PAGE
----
Cut tuition fees but freeze repayment threshold, CPS says

18 Oct 17

Tuition fees should be cut and interest rates lowered but the repayment threshold should remain at current levels, according to the Centre for Policy Studies.

This would both make higher education more affordable for students and ensure the government recoups much more money, the free market think-tank argued.

It highlighted that Theresa May’s plans to increase the repayment threshold from £21,000 to £25,000 would lead to up to three quarters of loans being written off.

Michael Johnson, author of the CPS’s Tuition fees: a fairer formula report, said the government’s expectation that only a third of loans will be written off is a “significant underestimate” with a figure between 60% and 75% more likely.

Johnson welcomed the government’s acknowledgement that a fairer funding split between students and the state is required but argued that it had missed an opportunity to address the looming write-off threat.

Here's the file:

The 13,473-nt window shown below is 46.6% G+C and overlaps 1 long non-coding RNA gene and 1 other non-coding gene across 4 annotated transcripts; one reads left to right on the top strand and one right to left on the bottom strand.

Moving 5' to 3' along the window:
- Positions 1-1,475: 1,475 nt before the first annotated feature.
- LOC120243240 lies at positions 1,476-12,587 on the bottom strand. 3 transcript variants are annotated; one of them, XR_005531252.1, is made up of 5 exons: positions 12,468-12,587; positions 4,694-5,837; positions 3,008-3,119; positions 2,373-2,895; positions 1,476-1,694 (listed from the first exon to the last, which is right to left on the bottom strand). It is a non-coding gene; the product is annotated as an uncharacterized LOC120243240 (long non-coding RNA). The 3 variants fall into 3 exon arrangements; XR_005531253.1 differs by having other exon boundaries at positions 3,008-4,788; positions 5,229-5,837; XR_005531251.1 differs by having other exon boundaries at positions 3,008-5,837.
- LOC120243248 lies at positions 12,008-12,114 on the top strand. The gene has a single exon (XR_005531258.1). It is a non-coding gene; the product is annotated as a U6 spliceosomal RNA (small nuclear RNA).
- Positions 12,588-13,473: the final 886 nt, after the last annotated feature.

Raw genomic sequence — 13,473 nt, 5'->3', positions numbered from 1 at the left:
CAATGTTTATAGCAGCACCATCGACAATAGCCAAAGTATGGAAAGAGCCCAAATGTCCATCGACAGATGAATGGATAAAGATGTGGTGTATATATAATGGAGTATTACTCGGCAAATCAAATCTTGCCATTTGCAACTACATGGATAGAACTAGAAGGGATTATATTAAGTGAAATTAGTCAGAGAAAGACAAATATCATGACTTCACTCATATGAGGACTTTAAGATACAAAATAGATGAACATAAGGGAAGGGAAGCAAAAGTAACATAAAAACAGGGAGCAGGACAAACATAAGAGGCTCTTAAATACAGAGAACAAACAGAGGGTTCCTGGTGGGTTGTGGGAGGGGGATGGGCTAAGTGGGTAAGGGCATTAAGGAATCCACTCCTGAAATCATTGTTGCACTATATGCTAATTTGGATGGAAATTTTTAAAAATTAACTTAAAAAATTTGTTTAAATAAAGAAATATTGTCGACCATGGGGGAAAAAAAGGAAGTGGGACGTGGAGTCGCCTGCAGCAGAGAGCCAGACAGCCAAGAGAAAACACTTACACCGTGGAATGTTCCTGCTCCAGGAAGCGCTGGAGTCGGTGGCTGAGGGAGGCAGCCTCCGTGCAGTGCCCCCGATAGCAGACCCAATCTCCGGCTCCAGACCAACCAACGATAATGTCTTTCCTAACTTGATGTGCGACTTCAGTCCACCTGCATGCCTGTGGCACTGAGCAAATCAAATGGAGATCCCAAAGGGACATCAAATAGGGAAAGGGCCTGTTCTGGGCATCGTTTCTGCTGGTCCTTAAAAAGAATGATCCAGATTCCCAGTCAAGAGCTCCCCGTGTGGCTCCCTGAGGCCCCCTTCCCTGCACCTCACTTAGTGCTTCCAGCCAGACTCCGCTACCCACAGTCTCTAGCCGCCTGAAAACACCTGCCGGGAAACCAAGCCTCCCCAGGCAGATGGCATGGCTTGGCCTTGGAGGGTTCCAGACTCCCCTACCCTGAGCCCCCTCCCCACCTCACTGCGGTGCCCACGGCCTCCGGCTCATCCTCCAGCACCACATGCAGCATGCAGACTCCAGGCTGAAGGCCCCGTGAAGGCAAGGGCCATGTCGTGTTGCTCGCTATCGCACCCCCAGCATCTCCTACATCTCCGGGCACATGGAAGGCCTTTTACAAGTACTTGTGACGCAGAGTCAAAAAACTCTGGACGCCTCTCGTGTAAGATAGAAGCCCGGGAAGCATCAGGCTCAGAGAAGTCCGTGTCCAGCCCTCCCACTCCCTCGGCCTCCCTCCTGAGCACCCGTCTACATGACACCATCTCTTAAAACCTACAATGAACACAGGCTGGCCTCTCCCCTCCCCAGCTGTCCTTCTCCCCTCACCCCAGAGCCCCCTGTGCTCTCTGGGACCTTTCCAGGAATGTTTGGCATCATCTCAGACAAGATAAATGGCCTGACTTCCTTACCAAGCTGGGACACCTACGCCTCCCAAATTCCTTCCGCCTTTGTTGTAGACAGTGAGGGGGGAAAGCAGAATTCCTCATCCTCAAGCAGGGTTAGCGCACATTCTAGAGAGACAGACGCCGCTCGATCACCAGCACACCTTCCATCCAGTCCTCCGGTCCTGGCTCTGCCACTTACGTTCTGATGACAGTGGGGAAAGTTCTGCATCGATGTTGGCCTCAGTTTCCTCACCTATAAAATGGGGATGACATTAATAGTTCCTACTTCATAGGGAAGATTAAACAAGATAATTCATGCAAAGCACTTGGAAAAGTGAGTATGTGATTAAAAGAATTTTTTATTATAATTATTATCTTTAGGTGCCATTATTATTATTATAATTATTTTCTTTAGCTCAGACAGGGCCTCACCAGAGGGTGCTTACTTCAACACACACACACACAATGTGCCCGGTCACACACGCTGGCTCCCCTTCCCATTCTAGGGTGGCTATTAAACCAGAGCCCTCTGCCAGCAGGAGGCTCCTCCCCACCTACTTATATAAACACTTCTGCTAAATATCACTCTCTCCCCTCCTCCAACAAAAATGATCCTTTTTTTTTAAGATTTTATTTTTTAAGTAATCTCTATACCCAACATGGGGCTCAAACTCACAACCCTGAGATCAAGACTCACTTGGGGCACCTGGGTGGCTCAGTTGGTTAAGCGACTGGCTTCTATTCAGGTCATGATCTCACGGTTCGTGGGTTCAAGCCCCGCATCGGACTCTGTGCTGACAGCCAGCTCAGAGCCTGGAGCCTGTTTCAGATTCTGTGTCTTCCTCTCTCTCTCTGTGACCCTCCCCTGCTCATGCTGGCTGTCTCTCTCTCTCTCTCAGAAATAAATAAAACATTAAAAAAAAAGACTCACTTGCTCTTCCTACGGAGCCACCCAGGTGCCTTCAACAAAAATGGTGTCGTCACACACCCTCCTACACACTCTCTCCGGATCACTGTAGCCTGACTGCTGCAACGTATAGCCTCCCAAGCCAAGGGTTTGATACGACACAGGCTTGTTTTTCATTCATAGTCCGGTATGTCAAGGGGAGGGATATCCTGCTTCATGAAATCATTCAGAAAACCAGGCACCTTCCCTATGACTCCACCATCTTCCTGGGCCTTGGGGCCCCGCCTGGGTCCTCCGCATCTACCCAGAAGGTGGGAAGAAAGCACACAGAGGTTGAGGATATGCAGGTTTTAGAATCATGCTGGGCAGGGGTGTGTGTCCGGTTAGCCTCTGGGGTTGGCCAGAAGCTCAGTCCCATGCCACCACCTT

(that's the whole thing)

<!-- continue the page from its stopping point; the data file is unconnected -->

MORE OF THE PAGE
It added that the “simplest ad fairest” response would be to lower fees to either £5,000 or £7,500 a year and cut the interest rate charged to either the RPI or CPI index of inflation.

“Crucially, the current repayment threshold should be maintained,” the CPS said.

“These proposals would result in a lower debt burden for graduates, and also ensure that the government gets much more of its money back.”

Johnson acknowledged that his proposals would create a funding shortfall for universities. This would need to be met by central government, he said.

But the costs could be mitigated by separating funding for teaching and research, and treating the latter as investment rather than expenditure, as recommended under international accounting rules.

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